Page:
Quetiapine and risperidone had broadly comparable clinical efficacy. Both agents improved cognitive and social functioning, and neither had a clinically significant effect on weight or glucose. Somnolence was more common with quetiapine; EPS and elevated prolactin rates were significantly higher with risperidone.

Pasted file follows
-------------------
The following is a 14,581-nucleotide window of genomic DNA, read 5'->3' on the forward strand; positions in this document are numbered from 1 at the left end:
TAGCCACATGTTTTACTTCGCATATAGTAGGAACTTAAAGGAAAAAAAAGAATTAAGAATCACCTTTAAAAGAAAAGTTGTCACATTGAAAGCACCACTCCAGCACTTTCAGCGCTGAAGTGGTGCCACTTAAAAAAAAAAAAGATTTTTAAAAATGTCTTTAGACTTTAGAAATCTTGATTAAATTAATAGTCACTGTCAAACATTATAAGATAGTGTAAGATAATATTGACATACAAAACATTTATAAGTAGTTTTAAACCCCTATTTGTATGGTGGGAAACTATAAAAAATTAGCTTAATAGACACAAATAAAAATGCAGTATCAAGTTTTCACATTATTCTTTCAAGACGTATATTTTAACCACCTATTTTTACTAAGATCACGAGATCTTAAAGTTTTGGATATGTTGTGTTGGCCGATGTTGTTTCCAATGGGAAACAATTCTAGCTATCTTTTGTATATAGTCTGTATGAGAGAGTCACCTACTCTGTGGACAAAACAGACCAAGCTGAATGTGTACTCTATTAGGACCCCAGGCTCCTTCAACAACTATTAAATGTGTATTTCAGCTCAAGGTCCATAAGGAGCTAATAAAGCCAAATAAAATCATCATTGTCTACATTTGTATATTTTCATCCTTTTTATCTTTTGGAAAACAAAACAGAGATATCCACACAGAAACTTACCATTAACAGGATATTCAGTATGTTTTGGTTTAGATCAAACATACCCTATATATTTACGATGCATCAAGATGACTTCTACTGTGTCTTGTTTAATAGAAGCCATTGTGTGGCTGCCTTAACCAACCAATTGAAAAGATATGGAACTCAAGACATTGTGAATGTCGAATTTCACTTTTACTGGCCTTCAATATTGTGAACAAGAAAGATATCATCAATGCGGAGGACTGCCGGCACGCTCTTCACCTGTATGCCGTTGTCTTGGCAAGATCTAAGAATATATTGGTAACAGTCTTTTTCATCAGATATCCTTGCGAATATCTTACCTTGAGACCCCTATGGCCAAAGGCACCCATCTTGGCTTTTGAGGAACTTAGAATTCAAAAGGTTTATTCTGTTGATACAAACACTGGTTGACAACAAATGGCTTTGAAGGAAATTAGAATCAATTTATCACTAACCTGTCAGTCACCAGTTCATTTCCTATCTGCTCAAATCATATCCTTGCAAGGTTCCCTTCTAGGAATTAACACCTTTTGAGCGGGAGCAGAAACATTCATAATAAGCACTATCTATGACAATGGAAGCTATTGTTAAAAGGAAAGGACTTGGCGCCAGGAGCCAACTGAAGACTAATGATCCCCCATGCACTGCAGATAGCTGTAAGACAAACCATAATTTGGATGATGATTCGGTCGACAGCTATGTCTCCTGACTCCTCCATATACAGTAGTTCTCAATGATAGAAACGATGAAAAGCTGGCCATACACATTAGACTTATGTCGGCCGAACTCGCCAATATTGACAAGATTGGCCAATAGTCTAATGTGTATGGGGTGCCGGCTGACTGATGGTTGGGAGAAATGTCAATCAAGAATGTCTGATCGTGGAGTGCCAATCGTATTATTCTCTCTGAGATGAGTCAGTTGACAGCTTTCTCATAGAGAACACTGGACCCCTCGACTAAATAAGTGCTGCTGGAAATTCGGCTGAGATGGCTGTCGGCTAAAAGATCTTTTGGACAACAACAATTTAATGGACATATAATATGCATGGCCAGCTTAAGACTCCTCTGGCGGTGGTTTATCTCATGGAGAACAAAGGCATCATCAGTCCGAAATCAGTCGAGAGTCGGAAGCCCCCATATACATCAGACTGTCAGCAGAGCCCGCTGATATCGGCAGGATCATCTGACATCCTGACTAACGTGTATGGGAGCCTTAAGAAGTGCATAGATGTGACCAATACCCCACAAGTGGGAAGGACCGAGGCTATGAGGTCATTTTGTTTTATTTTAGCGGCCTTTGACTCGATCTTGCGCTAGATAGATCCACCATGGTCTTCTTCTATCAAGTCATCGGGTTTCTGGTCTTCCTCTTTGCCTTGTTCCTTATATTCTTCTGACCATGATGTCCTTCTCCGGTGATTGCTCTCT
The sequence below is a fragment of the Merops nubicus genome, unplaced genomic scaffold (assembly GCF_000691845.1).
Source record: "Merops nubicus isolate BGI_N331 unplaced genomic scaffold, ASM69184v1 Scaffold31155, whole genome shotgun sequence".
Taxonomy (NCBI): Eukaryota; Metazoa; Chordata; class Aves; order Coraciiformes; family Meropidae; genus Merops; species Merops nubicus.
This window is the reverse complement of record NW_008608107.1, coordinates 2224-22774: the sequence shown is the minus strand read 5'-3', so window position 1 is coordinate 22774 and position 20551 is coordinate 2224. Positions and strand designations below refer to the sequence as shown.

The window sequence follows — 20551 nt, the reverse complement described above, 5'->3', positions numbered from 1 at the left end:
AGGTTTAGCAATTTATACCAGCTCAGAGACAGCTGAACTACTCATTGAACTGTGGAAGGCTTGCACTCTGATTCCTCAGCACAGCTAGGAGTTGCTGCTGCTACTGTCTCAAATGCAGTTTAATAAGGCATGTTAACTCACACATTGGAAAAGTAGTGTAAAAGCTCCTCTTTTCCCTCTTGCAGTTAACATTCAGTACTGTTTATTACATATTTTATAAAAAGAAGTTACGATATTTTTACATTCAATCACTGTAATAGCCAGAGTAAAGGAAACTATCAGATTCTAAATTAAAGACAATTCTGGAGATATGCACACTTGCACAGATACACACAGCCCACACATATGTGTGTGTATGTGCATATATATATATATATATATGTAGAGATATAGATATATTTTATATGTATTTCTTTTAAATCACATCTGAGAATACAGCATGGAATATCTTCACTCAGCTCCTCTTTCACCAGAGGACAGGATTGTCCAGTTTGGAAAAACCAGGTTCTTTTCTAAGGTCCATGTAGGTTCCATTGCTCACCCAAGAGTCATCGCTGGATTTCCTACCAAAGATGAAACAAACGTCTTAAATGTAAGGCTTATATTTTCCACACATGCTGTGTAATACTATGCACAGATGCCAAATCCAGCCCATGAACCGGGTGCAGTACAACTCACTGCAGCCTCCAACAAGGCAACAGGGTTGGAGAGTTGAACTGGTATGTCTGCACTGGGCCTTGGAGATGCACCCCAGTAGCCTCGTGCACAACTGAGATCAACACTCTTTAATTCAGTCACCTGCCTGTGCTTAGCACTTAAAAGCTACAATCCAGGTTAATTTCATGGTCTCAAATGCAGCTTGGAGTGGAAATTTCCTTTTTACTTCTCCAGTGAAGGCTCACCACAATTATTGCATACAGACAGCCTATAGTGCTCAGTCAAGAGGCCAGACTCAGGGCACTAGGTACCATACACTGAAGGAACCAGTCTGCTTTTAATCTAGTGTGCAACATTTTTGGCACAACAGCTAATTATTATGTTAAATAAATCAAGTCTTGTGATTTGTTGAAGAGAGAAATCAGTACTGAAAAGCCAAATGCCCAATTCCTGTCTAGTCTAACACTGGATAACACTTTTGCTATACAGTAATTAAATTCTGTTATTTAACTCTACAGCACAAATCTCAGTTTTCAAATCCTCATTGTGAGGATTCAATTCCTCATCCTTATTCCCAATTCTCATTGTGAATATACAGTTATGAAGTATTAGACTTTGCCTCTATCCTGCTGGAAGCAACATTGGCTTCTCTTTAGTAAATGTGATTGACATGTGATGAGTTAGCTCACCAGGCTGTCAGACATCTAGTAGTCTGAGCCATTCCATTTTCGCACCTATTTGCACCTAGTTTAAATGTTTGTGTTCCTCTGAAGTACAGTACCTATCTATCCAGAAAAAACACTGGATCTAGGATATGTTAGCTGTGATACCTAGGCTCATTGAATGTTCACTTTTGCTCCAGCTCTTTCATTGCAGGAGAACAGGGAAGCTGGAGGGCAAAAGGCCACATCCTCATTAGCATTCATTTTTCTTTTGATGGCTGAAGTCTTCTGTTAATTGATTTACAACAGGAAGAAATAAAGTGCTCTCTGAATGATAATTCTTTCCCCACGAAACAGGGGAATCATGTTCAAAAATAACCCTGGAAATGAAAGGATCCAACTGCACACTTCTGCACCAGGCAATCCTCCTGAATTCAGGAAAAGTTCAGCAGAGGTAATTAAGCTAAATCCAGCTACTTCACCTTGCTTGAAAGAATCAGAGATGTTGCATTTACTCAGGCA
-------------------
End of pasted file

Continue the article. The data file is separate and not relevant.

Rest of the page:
"AAP clozapine (Fig. 3B), quietapine, and M100907 normalized PPI and startle impairments in transgenic mice (Klejbor et al., 2009). Interestingly, quetiapine, but not clozapine, improved social withdrawal mimicking findings in human patients (Zhong et al., 2006). M100907 also improved social interaction deficits (not shown) (Klejbor et al., 2009). "